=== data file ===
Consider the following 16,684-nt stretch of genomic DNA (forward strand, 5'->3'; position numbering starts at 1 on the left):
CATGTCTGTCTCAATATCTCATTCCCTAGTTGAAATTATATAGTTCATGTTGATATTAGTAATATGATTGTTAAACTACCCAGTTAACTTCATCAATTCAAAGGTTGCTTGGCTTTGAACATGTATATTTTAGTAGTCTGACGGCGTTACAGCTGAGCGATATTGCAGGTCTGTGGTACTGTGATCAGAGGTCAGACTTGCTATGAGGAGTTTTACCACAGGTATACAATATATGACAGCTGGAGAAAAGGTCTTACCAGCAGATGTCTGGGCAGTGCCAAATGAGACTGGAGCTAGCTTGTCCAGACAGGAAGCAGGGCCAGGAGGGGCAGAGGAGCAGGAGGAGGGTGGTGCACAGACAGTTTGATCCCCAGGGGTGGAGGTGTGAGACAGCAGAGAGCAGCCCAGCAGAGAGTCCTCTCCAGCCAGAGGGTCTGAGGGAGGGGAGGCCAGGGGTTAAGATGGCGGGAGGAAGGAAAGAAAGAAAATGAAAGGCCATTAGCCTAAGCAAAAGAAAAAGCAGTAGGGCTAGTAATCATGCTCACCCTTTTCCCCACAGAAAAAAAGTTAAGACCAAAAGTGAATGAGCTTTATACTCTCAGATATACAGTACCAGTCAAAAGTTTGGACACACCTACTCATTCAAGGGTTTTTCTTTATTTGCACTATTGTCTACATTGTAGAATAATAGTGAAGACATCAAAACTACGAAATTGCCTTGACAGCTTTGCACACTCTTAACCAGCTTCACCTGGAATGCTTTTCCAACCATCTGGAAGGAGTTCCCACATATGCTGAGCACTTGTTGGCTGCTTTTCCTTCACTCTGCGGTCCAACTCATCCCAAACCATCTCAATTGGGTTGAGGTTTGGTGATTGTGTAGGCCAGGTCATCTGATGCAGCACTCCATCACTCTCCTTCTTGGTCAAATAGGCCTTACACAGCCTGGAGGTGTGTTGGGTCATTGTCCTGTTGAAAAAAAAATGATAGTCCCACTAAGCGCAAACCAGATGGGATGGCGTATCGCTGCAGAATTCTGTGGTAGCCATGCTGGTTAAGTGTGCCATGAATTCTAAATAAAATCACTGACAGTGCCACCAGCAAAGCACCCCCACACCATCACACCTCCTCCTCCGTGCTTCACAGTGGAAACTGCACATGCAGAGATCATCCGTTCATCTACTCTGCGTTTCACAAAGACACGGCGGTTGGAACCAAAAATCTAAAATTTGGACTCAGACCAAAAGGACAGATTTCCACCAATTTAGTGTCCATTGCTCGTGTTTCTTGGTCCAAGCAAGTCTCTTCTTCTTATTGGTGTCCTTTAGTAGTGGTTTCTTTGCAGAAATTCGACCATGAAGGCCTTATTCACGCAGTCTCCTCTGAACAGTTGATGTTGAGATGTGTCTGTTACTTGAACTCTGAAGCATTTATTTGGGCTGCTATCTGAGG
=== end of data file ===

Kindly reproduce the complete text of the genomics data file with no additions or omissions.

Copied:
Consider the following 16,684-nt stretch of genomic DNA (forward strand, 5'->3'; position numbering starts at 1 on the left):
CATGTCTGTCTCAATATCTCATTCCCTAGTTGAAATTATATAGTTCATGTTGATATTAGTAATATGATTGTTAAACTACCCAGTTAACTTCATCAATTCAAAGGTTGCTTGGCTTTGAACATGTATATTTTAGTAGTCTGACGGCGTTACAGCTGAGCGATATTGCAGGTCTGTGGTACTGTGATCAGAGGTCAGACTTGCTATGAGGAGTTTTACCACAGGTATACAATATATGACAGCTGGAGAAAAGGTCTTACCAGCAGATGTCTGGGCAGTGCCAAATGAGACTGGAGCTAGCTTGTCCAGACAGGAAGCAGGGCCAGGAGGGGCAGAGGAGCAGGAGGAGGGTGGTGCACAGACAGTTTGATCCCCAGGGGTGGAGGTGTGAGACAGCAGAGAGCAGCCCAGCAGAGAGTCCTCTCCAGCCAGAGGGTCTGAGGGAGGGGAGGCCAGGGGTTAAGATGGCGGGAGGAAGGAAAGAAAGAAAATGAAAGGCCATTAGCCTAAGCAAAAGAAAAAGCAGTAGGGCTAGTAATCATGCTCACCCTTTTCCCCACAGAAAAAAAGTTAAGACCAAAAGTGAATGAGCTTTATACTCTCAGATATACAGTACCAGTCAAAAGTTTGGACACACCTACTCATTCAAGGGTTTTTCTTTATTTGCACTATTGTCTACATTGTAGAATAATAGTGAAGACATCAAAACTACGAAATTGCCTTGACAGCTTTGCACACTCTTAACCAGCTTCACCTGGAATGCTTTTCCAACCATCTGGAAGGAGTTCCCACATATGCTGAGCACTTGTTGGCTGCTTTTCCTTCACTCTGCGGTCCAACTCATCCCAAACCATCTCAATTGGGTTGAGGTTTGGTGATTGTGTAGGCCAGGTCATCTGATGCAGCACTCCATCACTCTCCTTCTTGGTCAAATAGGCCTTACACAGCCTGGAGGTGTGTTGGGTCATTGTCCTGTTGAAAAAAAAATGATAGTCCCACTAAGCGCAAACCAGATGGGATGGCGTATCGCTGCAGAATTCTGTGGTAGCCATGCTGGTTAAGTGTGCCATGAATTCTAAATAAAATCACTGACAGTGCCACCAGCAAAGCACCCCCACACCATCACACCTCCTCCTCCGTGCTTCACAGTGGAAACTGCACATGCAGAGATCATCCGTTCATCTACTCTGCGTTTCACAAAGACACGGCGGTTGGAACCAAAAATCTAAAATTTGGACTCAGACCAAAAGGACAGATTTCCACCAATTTAGTGTCCATTGCTCGTGTTTCTTGGTCCAAGCAAGTCTCTTCTTCTTATTGGTGTCCTTTAGTAGTGGTTTCTTTGCAGAAATTCGACCATGAAGGCCTTATTCACGCAGTCTCCTCTGAACAGTTGATGTTGAGATGTGTCTGTTACTTGAACTCTGAAGCATTTATTTGGGCTGCTATCTGAGG